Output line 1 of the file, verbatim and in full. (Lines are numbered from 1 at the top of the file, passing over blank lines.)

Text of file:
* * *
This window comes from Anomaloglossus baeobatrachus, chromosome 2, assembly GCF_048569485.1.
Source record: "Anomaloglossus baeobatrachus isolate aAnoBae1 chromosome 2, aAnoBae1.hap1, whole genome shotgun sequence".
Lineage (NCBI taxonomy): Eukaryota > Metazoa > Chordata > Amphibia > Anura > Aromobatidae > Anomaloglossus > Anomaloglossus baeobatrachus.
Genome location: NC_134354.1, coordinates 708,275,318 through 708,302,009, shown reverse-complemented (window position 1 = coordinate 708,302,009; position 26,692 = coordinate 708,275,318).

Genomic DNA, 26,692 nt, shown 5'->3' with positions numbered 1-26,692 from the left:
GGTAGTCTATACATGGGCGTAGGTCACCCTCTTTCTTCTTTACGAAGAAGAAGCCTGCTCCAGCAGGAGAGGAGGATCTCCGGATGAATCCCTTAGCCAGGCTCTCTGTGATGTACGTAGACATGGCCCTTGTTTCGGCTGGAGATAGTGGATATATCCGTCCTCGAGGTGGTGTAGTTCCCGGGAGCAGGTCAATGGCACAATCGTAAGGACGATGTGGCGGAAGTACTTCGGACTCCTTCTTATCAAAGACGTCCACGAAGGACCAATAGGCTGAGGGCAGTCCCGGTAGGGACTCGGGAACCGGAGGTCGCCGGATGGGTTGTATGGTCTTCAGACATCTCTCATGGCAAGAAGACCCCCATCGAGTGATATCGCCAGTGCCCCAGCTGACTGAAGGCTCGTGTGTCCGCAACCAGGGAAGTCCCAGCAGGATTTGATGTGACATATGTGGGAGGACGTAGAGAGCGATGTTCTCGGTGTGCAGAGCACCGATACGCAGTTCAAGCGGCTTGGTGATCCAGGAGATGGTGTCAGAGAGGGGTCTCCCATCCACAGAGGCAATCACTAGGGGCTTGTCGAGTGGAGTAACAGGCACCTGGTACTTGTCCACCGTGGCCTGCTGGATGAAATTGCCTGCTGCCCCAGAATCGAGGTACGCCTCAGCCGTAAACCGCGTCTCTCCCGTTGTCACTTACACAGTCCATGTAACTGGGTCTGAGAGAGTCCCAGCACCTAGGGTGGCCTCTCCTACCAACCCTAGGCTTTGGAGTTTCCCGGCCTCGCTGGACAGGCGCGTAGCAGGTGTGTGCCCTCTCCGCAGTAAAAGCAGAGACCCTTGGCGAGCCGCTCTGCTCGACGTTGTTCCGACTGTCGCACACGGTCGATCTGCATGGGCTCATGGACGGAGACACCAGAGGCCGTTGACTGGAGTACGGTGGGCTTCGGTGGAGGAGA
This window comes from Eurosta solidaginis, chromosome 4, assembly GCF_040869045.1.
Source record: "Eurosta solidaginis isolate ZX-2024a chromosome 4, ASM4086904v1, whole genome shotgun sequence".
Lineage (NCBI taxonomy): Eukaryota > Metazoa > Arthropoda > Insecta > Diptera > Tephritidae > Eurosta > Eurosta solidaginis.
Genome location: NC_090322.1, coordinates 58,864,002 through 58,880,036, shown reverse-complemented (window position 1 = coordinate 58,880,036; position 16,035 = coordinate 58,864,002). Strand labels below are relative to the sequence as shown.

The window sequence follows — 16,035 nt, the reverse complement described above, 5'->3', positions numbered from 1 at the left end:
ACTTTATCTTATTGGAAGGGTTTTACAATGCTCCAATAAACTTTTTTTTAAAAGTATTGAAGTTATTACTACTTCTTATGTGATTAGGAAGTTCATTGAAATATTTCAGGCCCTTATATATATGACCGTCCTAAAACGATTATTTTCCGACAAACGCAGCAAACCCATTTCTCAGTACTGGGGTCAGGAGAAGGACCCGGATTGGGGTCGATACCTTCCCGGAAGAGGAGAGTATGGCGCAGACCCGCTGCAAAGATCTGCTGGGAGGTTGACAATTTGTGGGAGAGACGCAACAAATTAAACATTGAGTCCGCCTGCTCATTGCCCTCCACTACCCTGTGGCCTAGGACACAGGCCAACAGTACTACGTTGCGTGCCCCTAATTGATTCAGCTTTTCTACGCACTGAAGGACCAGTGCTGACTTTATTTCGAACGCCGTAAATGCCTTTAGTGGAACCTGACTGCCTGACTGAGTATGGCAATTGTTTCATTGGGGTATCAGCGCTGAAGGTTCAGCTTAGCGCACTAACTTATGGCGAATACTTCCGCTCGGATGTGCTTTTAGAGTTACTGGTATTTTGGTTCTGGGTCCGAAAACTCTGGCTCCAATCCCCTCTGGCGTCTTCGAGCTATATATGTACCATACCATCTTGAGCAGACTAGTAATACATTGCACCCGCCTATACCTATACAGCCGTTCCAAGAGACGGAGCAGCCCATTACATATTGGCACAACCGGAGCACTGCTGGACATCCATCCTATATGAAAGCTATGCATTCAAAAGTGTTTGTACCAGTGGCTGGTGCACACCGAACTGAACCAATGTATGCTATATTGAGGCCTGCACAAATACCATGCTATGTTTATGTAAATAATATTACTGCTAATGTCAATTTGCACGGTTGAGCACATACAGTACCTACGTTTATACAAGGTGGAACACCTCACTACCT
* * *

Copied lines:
This window comes from Anomaloglossus baeobatrachus, chromosome 2, assembly GCF_048569485.1.